Glendale general election off to a quiet start

On a day when Glendale voters are being asked to decide everything from City Council and school board races, to the future of the city treasurer position and how utility revenues are handled, traffic at polling booths on Tuesday was slow and steady as the afternoon wore on.

Voters this year are being asked to make more than a few decisions, with races for City Council, city clerk, treasurer and school board, as well as Measures A, B and C.

The incumbents for the Glendale Community College Board of Trustees are running unopposed.

At the Glendale Community Church of God on California Avenue, volunteer Perjuhi Ouzounian said about 40 residents had voted so far — a typical turnout for a city election.

Azniv and Aram Nadjarian, Glendale residents for 27 years, said they voted for City Council incumbent Ara Najarian and challengers Zareh Sinanyan and Chahe Keuroghelian because they trusted them to keep Glendale moving in a positive direction.

“I like their personalities, and I like what they had to say,” Azniv Nadjarian said.

FULL COVERAGE: Glendale general election

At R.D. White Elementary School on Doran Street, a slow trickle of voters came through to cast their ballots.

Measure A would for the first time make the city treasurer an appointed, not elected, position — a change that downtown resident Alek Bartrosouf, 27, said was necessary.

“I believe that is should be an appointed position, it’s a highly skilled position and whoever fills it needs to be vetted,” he said.

Bartrosouf, who works for the L.A. County Bicycle Coalition, said he was strongly supporting the candidacies of Sam Engel and incumbent Laura Friedman.

“I’m mostly interested in environmental and transportation issues, and [Friedman] is strong on those,” he said.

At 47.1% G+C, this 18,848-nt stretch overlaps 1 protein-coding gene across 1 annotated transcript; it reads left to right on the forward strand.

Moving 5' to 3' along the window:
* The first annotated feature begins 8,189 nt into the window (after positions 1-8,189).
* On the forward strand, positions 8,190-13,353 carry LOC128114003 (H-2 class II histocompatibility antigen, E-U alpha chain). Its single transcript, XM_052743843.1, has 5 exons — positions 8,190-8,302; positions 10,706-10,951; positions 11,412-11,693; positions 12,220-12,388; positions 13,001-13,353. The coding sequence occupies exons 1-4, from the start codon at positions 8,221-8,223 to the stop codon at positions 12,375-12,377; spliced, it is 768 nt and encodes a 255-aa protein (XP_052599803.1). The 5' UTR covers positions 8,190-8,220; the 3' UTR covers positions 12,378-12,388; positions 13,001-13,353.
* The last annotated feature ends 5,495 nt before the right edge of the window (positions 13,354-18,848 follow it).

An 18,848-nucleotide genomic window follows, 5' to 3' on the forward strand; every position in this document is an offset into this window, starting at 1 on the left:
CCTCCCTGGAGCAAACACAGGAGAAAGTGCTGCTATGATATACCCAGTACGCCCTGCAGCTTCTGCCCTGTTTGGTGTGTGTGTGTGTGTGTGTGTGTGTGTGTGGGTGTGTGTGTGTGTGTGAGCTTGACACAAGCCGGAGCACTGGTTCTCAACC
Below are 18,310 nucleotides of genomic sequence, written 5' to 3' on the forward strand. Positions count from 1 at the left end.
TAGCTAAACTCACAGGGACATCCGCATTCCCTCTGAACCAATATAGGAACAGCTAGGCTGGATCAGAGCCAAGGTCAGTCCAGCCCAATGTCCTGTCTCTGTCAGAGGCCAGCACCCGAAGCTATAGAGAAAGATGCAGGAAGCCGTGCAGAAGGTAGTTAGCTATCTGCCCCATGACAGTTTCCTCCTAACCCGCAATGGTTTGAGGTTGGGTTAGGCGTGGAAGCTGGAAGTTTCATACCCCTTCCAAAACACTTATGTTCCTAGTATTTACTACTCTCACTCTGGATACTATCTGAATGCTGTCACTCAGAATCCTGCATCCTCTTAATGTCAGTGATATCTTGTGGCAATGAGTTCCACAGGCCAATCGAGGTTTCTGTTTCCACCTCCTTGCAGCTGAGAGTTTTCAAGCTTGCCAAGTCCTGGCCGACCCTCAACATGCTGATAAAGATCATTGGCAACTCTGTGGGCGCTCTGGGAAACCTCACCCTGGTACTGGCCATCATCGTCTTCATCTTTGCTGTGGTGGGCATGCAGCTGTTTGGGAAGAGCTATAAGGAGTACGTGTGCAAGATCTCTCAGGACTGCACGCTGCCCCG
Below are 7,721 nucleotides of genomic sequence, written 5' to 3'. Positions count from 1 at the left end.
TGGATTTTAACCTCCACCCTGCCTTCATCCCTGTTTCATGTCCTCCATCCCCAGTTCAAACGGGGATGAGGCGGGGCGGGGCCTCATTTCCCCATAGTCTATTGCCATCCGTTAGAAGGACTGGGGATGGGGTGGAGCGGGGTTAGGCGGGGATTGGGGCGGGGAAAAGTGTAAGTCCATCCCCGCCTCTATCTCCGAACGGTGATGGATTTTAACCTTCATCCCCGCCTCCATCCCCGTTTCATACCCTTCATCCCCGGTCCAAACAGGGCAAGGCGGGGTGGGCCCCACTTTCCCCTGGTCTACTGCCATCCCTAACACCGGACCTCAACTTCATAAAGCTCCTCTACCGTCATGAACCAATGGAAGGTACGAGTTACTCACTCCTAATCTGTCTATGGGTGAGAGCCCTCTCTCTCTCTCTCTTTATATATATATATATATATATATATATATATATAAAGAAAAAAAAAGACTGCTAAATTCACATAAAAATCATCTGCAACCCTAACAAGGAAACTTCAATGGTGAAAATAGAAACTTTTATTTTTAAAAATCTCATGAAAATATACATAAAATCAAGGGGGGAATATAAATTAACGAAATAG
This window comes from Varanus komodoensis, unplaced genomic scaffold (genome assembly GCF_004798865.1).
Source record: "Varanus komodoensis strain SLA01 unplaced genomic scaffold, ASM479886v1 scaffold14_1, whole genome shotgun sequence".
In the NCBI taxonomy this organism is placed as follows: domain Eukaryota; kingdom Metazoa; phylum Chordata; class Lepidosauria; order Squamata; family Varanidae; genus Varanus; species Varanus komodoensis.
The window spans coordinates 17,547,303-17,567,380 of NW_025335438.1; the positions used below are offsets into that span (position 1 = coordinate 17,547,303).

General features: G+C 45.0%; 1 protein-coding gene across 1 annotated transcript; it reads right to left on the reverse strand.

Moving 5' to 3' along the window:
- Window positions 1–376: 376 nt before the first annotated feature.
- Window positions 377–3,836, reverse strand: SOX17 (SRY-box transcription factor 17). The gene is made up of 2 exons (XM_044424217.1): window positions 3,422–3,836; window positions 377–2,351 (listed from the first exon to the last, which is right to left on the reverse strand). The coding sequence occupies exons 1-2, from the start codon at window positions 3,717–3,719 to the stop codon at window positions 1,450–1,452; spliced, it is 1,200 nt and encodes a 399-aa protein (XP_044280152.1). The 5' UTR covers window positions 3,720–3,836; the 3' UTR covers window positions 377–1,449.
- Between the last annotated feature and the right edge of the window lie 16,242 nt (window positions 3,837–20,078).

As for the election as a whole, Bartrosouf said he was disappointed that Glendale wasn’t able to drum up more interest from residents in choosing who would lead their city.

“In general, I’m kind of disappointed in the low voter turnout,” he said. “As a city, we need to a do a better job getting people engaged.”

Polling place volunteer Lilia Blkhoyan said around 40 voters had come through at around 11 a.m.

Outside, voter Suzy Mullen said she was disappointed in the slate of City Council candidates for the three available seats.

“It was making the best of sad choices,” she said.

City Clerk Ardy Kassakhian — who is running for re-election but must oversee the entire Election Night operation — said in an email that as of 2 p.m., he had not seen a large uptick in voter participation, but that things might change in the lead up to the 8 p.m. closing time.

He also noted that because of fewer precincts — from 57 to 39 — more residents who haven’t remembered the change may end up voting provisionally.

As with the last citywide election, voting results will be released via an interactive online tracker for precinct-by-precinct updates on GlendaleVotes.org. The system is part of the ongoing collaboration with the Claremont McKenna College’s Rose Institute of State and Local Government.

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-- Daniel Siegal, daniel.siegal@latimes.com

Follow on Google+ and on Twitter: @Daniel_Siegal.

[View the story "Glendale Elections 2013" on Storify]

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